The Carol Gold Graduate Student Conference Paper Prize is an annual $150 prize that recognizes the outstanding paper presented by a graduate student at the annual WAWH conference. The committee will judge the presented paper, normally 10-12 pages. The presenter must also still submit a copy to the commentator of their panel. All fields of history will be considered, and articles must be submitted with full scholarly apparatus.
To apply for the prize, use this Online Submission Form. Deadline: March 30, 2019.
For questions about the Carol Gold Graduate Student Conference Paper Prize, please contact the Current Chair.
WAWH is working to re-endow its awards and prizes. Please consider a donation, of any amount, to support any of our seven awards and prizes. Donate now!
Jaclyn Schultz (University of California, Santa Cruz)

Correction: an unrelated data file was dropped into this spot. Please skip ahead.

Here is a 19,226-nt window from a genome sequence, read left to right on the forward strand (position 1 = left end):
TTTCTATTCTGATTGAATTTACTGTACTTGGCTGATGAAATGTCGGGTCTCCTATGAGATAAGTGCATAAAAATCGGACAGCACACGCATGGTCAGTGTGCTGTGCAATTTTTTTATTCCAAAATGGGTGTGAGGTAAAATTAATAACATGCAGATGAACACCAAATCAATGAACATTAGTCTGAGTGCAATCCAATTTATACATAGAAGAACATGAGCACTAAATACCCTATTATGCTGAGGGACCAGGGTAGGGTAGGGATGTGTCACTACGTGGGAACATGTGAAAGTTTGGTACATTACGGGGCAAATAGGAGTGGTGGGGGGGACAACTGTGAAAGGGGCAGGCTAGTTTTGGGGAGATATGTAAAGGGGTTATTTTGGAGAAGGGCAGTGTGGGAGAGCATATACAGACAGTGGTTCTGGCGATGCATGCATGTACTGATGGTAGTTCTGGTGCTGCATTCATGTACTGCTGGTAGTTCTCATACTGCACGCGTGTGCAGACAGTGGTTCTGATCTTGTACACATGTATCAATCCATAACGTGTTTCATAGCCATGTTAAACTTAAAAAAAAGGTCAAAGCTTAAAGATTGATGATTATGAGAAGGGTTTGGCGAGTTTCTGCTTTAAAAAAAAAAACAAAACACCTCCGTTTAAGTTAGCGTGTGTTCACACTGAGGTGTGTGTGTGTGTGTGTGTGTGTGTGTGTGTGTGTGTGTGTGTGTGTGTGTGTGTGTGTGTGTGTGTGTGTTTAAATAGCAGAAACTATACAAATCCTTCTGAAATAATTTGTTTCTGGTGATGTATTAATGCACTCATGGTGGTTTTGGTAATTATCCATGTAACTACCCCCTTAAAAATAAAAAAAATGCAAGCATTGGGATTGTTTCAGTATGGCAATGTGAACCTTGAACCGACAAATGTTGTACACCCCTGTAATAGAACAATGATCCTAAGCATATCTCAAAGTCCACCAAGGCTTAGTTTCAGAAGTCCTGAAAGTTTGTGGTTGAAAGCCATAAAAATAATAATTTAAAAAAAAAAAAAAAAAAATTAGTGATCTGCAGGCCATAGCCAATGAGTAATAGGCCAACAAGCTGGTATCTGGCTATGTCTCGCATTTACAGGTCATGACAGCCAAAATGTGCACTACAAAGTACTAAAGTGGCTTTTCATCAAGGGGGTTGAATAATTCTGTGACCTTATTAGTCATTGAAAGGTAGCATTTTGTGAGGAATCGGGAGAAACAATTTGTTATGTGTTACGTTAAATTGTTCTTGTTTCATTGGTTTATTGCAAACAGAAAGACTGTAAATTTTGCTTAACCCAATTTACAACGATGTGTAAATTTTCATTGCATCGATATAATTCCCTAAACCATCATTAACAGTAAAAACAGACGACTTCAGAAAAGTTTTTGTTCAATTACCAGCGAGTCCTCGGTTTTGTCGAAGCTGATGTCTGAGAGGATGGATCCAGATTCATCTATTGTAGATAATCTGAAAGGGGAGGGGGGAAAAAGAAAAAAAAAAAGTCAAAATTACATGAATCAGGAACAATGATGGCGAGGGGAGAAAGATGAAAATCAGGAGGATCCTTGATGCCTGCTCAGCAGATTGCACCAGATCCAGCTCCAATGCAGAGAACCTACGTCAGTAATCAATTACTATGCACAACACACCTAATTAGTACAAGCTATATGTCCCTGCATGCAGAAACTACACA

“William George’s Junior Republic, Progress Childhood, and Capitalist Training as Cure”
Sarah Gold McBride (University of California, Berkeley)
“’I Have a Piece of Thee Here’: Locks of Hair in Nineteenth-Century America”
Jessica Derleth (Binghamton University)
“Kneading Politics: Cookery and the American Suffrage Movement”
“Mahjong: Jewish Women, a Chinese Game, and the Paradoxes of Postwar Domesticity”
“I Resolved Never to be Conquered: Resistance and Dignity in the Slave Narratives of Harriet Jacobs and Mary Prince”
Mary Klann, University of California, San Diego
“Babies in Baskets: Tourism and Native American Motherhood in the 20th Century American West.”
Carrie Adkins, University of Oregon
“Gentlemen’s Daughters,” “Womanly Women,” and “Hen Medics”: Class, Gender, and Medical Education in the United States, 1870-1920.”
Jennifer Robin Terry, University of California, Berkeley
“Evening the Score: Rebellion, Ingenuity, and Masculinity Manifested through Illicit Pregnancy.”
Sarah Levine-Gronningsater, University of Chicago
“Performing Interracial Abolition: The Women and Children of the New York Colored Orphan Asylum in the Marketplace.”
Brenda Frink, Stanford University
“A Barren School Yard Can Produce Naught Save a Barren-Hearted Pupil: Arbor Day in Progressive Era California.”